Mother & Son (Queensland Theatre Company, Joint Ventures, Lascorp Entertainment & Fractured Limb production)
QPAC, The Playhouse
February 21 – March 15
A sitcom is an extended conversation between writer, director, actors and the audience. If successful, it can go on for years and as QTC’s “Mother & Son” shows, it can transcend medium and context changes. Based on the classic TV series of the same name which ran from 1984 to 1994, the theatrical production successfully captures its original themes and charms, but also incorporates a new, 21st Century view on the trials and tribulations of long-suffering, middle-aged second son Arthur Beare and his overbearing, absent-minded mother Maggie.
The characters of this “Mother & Son” live in a 2014 world of mobile phones and overseas call centres, which allows for a number of new plot scenarios that elevate the material well beyond a simple of remake of the ABC TV classic. Although it still has the feel of a sitcom, taking the iconic Australian comedy from screen to stage, allows exploration of characters in a way not possible on television, with, for example, Arthur being given a girlfriend, Anita (Rachael Beck), which allows him some sympathy on stage.
Essentially though, as a family comedy, “Mother & Son” is a show of dysfunctional relationships and emotional sabotage as Arthur attempts to balance his life and his obligations as primary carer to his forgetful mother Maggie, who appears to only have eyes for her philandering son Robert (he’s a dentist you know, albeit a disgraced one). And the show’s naturalistic suburban set certainly suits what is essentially an intimate story.
Veteran Australian actress Noeline Brown is simply wonderful as the spirited Maggie and from the moment the show opens with her atop a ladder in attempt to change a light bulb herself, she easily wins the audience’s hearts. She is, all things considered, perhaps a lot more likeable than the exasperatingly wicked Maggie of Ruth Cracknell’s making. Indeed, Maggie’s character in this play is portrayed more sympathetically than in the television series. But this is part of what makes “Mother & Son” such an appealing, light-hearted show. Rob Carlton makes for an appropriately smarmy favourite son, Robert; sleezy, selfish and entirely self-centred, he is a product of his own success, as much as Maggie’s one-eyed praise, full of smooth talk as tries not to be caught by his wife Liz (Nicki Wendt) for his cheating ways and Wendt certainly offers some great comic moments as his glamorous, feisty wife. Darren Gilshenan, in the role Garry McDonald made famous, holds the show together with a solid performance as the put-upon Arthur.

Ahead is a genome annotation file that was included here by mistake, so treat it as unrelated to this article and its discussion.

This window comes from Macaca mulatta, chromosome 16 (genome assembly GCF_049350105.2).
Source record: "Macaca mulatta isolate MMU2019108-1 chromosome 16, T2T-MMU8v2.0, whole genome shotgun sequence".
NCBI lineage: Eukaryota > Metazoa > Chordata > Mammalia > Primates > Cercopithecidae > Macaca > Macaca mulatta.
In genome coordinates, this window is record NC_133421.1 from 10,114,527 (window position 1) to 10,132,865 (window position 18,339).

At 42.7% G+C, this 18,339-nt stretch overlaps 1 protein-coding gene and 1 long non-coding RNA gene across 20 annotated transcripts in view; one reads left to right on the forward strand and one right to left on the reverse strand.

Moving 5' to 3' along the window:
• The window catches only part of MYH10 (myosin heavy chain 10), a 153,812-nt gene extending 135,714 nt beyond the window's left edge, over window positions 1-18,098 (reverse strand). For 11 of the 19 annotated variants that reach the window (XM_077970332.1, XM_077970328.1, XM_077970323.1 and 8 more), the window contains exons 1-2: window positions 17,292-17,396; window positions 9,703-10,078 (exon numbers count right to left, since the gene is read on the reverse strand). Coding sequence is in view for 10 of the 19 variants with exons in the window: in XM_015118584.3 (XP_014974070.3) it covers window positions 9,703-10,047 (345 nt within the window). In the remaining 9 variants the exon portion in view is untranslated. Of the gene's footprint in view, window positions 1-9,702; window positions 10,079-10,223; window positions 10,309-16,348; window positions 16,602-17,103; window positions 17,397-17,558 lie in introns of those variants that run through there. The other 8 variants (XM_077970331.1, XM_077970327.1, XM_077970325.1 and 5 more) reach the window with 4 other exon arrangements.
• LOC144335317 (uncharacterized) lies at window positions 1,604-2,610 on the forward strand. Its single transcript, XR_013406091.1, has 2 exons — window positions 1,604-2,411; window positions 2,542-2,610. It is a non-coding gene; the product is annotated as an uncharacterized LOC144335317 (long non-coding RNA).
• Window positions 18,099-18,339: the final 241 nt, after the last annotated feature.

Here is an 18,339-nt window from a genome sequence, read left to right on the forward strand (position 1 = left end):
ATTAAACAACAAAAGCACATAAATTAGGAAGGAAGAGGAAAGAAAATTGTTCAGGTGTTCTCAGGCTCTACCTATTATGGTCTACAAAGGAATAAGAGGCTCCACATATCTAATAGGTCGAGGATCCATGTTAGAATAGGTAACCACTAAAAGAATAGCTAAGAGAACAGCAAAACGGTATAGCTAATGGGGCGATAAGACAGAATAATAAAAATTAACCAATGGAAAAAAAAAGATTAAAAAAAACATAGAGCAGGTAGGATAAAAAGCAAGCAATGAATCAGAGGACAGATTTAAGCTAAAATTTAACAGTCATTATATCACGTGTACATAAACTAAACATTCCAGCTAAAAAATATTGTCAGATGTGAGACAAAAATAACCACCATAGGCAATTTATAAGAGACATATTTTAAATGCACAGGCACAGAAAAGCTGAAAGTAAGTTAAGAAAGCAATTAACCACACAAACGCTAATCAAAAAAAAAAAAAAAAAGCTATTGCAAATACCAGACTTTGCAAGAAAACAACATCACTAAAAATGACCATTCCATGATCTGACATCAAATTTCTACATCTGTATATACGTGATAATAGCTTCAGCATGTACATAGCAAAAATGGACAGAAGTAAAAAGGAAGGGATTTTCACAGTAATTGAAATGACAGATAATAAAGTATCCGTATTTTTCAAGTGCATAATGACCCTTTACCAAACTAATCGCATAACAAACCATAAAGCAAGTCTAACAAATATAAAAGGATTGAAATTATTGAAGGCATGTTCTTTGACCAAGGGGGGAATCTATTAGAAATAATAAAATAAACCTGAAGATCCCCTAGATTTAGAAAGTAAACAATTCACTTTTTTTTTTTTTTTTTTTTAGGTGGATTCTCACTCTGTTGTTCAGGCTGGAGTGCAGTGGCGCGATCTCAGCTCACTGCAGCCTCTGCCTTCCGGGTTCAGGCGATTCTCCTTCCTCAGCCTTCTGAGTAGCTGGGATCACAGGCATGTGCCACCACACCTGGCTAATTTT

In addition to its performances, the show is enhanced by its fresh script full of sharp dialogue. Original series creator Geoffrey Atherden has penned the story exclusively for the stage. In updating its realisation of the central mother/son premise, Atherden has included some clever tricks, such as the insertion of Skype communication between Maggie and her grandchildren, seen by the audience on a big screen. Not only does this help progress the story, but it adds some tremendous comedy.
“Mother & Son” is a charming, comfort comedy, rarely seen in these days of cutting edge, challenging theatrical themes. Although it provides many laughs, it is clear that at its core, this is a story of immense heart and its ultimate message is one of positivity, making it a pure pleasure to watch.